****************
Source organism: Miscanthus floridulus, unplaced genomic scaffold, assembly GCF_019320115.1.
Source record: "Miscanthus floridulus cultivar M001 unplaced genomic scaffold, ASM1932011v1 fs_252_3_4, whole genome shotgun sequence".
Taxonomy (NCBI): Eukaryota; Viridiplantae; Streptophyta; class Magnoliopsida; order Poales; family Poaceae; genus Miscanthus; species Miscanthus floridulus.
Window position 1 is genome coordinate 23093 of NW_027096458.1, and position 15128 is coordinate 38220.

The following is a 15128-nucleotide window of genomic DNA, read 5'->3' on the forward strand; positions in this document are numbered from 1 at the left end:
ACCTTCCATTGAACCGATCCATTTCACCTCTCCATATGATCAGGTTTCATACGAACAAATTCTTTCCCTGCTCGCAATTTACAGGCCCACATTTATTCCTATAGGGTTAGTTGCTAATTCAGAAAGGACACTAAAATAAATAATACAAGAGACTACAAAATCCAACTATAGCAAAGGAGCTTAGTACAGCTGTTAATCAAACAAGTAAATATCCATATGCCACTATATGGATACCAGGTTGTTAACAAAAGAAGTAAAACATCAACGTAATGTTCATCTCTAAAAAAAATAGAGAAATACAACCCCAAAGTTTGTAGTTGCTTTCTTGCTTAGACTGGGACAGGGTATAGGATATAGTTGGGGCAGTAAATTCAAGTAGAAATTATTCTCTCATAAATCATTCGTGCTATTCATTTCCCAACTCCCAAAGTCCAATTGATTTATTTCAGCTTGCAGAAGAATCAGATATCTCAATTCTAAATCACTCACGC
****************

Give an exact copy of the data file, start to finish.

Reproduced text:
Source organism: Miscanthus floridulus, unplaced genomic scaffold, assembly GCF_019320115.1.
Source record: "Miscanthus floridulus cultivar M001 unplaced genomic scaffold, ASM1932011v1 fs_252_3_4, whole genome shotgun sequence".
Taxonomy (NCBI): Eukaryota; Viridiplantae; Streptophyta; class Magnoliopsida; order Poales; family Poaceae; genus Miscanthus; species Miscanthus floridulus.
Window position 1 is genome coordinate 23093 of NW_027096458.1, and position 15128 is coordinate 38220.

The following is a 15128-nucleotide window of genomic DNA, read 5'->3' on the forward strand; positions in this document are numbered from 1 at the left end:
ACCTTCCATTGAACCGATCCATTTCACCTCTCCATATGATCAGGTTTCATACGAACAAATTCTTTCCCTGCTCGCAATTTACAGGCCCACATTTATTCCTATAGGGTTAGTTGCTAATTCAGAAAGGACACTAAAATAAATAATACAAGAGACTACAAAATCCAACTATAGCAAAGGAGCTTAGTACAGCTGTTAATCAAACAAGTAAATATCCATATGCCACTATATGGATACCAGGTTGTTAACAAAAGAAGTAAAACATCAACGTAATGTTCATCTCTAAAAAAAATAGAGAAATACAACCCCAAAGTTTGTAGTTGCTTTCTTGCTTAGACTGGGACAGGGTATAGGATATAGTTGGGGCAGTAAATTCAAGTAGAAATTATTCTCTCATAAATCATTCGTGCTATTCATTTCCCAACTCCCAAAGTCCAATTGATTTATTTCAGCTTGCAGAAGAATCAGATATCTCAATTCTAAATCACTCACGC